On the 29th June 2011 when this investigation started, the plaintiff informed the Operations Manager, that he had taken a sum of €12,000 in cash from Company funds on the 27th June 2011 before his departure that day for his holiday to Spain. The defendant’s letter went on to state how seriously all these matters were regarded by An Post and referred to Section 2.33 (c) of the Postmaster’s Manual which contained an express provision forbidding the postmaster from making use of their personal balance for any purpose other than the public service.
c. Failure to process Business Deposits on day of receipt
The defendant informed the plaintiff that during the investigation it had discovered that three business deposits from LIDL had not been processed since they had been presented on the 24th June 2011, and it was pointed out that all deposits should be brought to account on the day they are presented.
d. Unauthorised access to Post Office and Counter Automation System
The defendant stated that the plaintiff had instructed his son to put through his monthly payment on the Counter Automation system on the 30th April 2011, and then to “run off and file away the corresponding POSB office report which would have shown the transaction details”. The letter pointed out that in order to comply with this instruction, the plaintiff’s son would have to have accessed the post office area and the Computer Automation System. As the plaintiff was not a registered assistant, this was unauthorised and it was strictly prohibited to let anybody else use or even know one’s password.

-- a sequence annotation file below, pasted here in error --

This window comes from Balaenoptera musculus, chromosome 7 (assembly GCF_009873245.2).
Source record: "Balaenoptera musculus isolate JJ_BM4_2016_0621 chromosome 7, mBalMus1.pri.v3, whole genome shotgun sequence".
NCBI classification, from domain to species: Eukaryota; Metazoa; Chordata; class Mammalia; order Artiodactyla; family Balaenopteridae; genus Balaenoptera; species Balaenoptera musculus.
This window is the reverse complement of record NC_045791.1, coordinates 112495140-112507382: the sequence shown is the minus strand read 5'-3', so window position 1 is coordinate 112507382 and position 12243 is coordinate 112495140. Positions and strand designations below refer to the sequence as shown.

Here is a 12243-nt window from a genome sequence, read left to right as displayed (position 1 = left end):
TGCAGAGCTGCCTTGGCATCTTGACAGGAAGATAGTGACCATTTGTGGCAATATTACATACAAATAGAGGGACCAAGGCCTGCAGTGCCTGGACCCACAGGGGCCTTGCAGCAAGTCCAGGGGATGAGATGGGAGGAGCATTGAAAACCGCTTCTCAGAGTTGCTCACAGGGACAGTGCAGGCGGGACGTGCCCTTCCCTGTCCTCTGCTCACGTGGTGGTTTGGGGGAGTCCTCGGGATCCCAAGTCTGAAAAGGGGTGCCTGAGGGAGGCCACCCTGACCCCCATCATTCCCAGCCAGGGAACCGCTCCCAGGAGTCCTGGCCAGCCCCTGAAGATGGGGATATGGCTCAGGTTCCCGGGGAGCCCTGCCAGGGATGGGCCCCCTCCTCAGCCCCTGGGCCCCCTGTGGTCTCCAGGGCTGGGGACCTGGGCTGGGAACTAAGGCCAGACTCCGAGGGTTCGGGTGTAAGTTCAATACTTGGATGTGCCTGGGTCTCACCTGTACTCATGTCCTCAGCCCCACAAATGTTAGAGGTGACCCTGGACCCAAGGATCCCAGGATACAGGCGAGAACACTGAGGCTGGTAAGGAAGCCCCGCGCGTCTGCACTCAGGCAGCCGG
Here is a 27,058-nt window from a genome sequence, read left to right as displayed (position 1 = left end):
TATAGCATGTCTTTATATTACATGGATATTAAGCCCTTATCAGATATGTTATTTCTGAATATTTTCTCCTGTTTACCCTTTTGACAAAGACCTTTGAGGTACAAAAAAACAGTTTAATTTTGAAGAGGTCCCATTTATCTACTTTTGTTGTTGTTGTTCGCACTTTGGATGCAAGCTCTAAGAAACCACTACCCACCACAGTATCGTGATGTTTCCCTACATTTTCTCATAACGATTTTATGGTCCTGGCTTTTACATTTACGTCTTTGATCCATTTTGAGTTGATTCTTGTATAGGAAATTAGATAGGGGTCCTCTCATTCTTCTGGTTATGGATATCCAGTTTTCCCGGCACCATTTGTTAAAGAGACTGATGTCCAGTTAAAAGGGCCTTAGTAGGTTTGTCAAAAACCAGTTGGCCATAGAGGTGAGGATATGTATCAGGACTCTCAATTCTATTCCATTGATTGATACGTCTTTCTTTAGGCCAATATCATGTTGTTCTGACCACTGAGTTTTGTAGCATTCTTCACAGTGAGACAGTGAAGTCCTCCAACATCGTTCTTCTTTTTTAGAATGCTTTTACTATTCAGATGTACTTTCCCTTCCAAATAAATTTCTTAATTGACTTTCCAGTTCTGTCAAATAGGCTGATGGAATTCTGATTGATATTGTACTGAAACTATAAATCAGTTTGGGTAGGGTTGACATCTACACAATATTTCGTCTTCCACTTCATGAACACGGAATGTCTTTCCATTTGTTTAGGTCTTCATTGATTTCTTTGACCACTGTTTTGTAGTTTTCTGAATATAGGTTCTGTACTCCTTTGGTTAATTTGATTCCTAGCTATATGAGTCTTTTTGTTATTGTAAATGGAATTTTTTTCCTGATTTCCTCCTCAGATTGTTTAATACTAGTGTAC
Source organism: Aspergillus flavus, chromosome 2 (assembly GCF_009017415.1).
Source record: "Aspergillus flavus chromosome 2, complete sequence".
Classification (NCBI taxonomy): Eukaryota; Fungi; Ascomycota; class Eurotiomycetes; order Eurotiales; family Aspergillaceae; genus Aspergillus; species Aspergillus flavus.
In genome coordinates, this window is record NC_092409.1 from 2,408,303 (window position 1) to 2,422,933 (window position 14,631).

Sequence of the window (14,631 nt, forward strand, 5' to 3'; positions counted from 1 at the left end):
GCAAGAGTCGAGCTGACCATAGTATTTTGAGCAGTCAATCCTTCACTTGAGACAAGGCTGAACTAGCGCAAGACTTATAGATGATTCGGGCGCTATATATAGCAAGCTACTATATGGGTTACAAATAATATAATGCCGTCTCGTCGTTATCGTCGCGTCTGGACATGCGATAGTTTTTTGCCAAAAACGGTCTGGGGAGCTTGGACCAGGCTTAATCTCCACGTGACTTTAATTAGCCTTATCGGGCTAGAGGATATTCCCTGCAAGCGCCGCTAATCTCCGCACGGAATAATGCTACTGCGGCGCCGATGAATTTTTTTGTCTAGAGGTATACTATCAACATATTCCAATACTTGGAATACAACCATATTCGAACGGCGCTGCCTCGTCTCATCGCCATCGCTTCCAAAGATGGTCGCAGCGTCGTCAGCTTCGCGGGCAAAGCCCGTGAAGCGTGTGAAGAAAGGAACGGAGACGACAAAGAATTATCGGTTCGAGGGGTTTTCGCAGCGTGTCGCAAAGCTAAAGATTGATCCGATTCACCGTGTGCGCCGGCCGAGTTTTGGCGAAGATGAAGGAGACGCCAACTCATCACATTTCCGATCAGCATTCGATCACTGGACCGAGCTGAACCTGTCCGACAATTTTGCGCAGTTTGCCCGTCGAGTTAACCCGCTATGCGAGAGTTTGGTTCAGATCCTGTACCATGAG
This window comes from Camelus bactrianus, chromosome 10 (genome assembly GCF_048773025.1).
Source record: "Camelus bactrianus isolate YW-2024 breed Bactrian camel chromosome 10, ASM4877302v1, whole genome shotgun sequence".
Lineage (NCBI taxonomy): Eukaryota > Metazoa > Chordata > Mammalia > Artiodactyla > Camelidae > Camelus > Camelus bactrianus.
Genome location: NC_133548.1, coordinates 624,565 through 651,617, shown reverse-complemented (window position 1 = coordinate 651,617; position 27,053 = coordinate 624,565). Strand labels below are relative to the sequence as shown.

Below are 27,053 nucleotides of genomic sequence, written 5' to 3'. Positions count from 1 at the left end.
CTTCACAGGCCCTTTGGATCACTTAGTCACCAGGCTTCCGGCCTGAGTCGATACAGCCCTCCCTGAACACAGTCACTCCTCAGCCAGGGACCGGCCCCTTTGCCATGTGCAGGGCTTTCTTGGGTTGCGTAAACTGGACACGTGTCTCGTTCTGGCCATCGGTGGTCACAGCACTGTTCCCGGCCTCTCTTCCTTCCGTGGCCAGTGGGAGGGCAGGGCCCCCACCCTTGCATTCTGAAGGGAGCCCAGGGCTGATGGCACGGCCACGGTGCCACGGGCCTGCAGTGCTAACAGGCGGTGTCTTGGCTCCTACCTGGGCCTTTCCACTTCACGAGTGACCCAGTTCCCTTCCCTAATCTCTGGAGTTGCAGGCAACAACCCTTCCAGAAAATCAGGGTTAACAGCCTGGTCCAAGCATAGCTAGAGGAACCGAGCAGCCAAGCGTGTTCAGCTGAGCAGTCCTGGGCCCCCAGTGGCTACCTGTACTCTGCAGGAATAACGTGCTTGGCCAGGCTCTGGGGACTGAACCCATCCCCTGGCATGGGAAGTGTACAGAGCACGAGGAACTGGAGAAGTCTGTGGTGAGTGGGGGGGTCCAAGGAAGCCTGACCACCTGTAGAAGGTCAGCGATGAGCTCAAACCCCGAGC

The plaintiff replied by letter dated 29th July 2011 and rejected the accusation that there had been serious failures by him and further indicated that he was contesting the suspension and the procedures being adopted. The plaintiff requested that the suspension be lifted, his name cleared and a full response to his letter given. The defendant responded by letter dated 31st August 2011 and maintained its position that the plaintiff’s suspension was warranted in the circumstances, and denied that it was misconceived or ill-founded. The plaintiff was offered another opportunity to furnish explanations and/or to put forward representations/assurances in relation to the issues raised, and also offered a meeting if he wished to elaborate on any matters at such a meeting before the Company would make any decision.
The plaintiff replied by letter dated 7th September 2011 contesting all issues and providing further justification and explanations in relation to the issues raised and stated that he required a meeting “with an agenda list of prospective individuals proposed to be called at such meeting, confirmation of my right to call witnesses, to question such and all witnesses, at the proposed meeting”. The plaintiff wrote again by letter dated 12th September 2011, this time expressing his concerns as to the procedures and policies followed by the defendant in relation to the conduct of the investigation and requesting an assurance that in the future the investigation would be conducted without bias, and in a competent manner relying only on evidence and material properly gathered and having due regard for the plaintiff’s rights. The respondent replied stating inter alia:
“The Company remains of the view that you were seriously negligent in not having trained your staff in correct procedures. This is compounded by the fact that you absented yourself for a week leaving an Assistant in charge, who through your negligence, was not familiar with or properly instructed in the procedures to be followed in dealing with events which transpired”.
The defendant also dealt with the plaintiff’s request for a meeting with an agenda list of prospective attendees and outlined the procedure for the oral hearing including: